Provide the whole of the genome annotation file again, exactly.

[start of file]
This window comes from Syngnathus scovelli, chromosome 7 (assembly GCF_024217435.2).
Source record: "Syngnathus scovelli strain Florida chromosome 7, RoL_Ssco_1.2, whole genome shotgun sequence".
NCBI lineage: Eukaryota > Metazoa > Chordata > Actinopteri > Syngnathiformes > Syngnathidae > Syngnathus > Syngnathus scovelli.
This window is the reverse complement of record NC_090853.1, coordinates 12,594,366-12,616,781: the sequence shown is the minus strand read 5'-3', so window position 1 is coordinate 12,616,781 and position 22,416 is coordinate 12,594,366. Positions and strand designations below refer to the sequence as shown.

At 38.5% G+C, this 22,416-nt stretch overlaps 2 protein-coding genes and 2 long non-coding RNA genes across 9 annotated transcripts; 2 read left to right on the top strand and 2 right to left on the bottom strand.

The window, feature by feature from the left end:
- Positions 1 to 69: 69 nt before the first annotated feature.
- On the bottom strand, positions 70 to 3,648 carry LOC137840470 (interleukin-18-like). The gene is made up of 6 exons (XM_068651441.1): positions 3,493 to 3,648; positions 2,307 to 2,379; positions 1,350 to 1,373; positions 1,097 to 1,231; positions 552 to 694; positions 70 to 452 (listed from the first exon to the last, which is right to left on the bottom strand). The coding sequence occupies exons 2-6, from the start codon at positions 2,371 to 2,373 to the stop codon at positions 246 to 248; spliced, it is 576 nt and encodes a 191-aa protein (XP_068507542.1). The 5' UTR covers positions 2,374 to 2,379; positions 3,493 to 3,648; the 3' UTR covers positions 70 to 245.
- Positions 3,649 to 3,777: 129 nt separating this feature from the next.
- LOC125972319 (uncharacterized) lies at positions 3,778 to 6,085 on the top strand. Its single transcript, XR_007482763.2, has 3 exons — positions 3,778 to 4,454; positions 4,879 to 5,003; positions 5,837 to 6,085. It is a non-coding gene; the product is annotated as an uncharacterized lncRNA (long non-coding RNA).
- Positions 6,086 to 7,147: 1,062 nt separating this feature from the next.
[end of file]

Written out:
This window comes from Syngnathus scovelli, chromosome 7 (assembly GCF_024217435.2).
Source record: "Syngnathus scovelli strain Florida chromosome 7, RoL_Ssco_1.2, whole genome shotgun sequence".
NCBI lineage: Eukaryota > Metazoa > Chordata > Actinopteri > Syngnathiformes > Syngnathidae > Syngnathus > Syngnathus scovelli.
This window is the reverse complement of record NC_090853.1, coordinates 12,594,366-12,616,781: the sequence shown is the minus strand read 5'-3', so window position 1 is coordinate 12,616,781 and position 22,416 is coordinate 12,594,366. Positions and strand designations below refer to the sequence as shown.

At 38.5% G+C, this 22,416-nt stretch overlaps 2 protein-coding genes and 2 long non-coding RNA genes across 9 annotated transcripts; 2 read left to right on the top strand and 2 right to left on the bottom strand.

The window, feature by feature from the left end:
- Positions 1 to 69: 69 nt before the first annotated feature.
- On the bottom strand, positions 70 to 3,648 carry LOC137840470 (interleukin-18-like). The gene is made up of 6 exons (XM_068651441.1): positions 3,493 to 3,648; positions 2,307 to 2,379; positions 1,350 to 1,373; positions 1,097 to 1,231; positions 552 to 694; positions 70 to 452 (listed from the first exon to the last, which is right to left on the bottom strand). The coding sequence occupies exons 2-6, from the start codon at positions 2,371 to 2,373 to the stop codon at positions 246 to 248; spliced, it is 576 nt and encodes a 191-aa protein (XP_068507542.1). The 5' UTR covers positions 2,374 to 2,379; positions 3,493 to 3,648; the 3' UTR covers positions 70 to 245.
- Positions 3,649 to 3,777: 129 nt separating this feature from the next.
- LOC125972319 (uncharacterized) lies at positions 3,778 to 6,085 on the top strand. Its single transcript, XR_007482763.2, has 3 exons — positions 3,778 to 4,454; positions 4,879 to 5,003; positions 5,837 to 6,085. It is a non-coding gene; the product is annotated as an uncharacterized lncRNA (long non-coding RNA).
- Positions 6,086 to 7,147: 1,062 nt separating this feature from the next.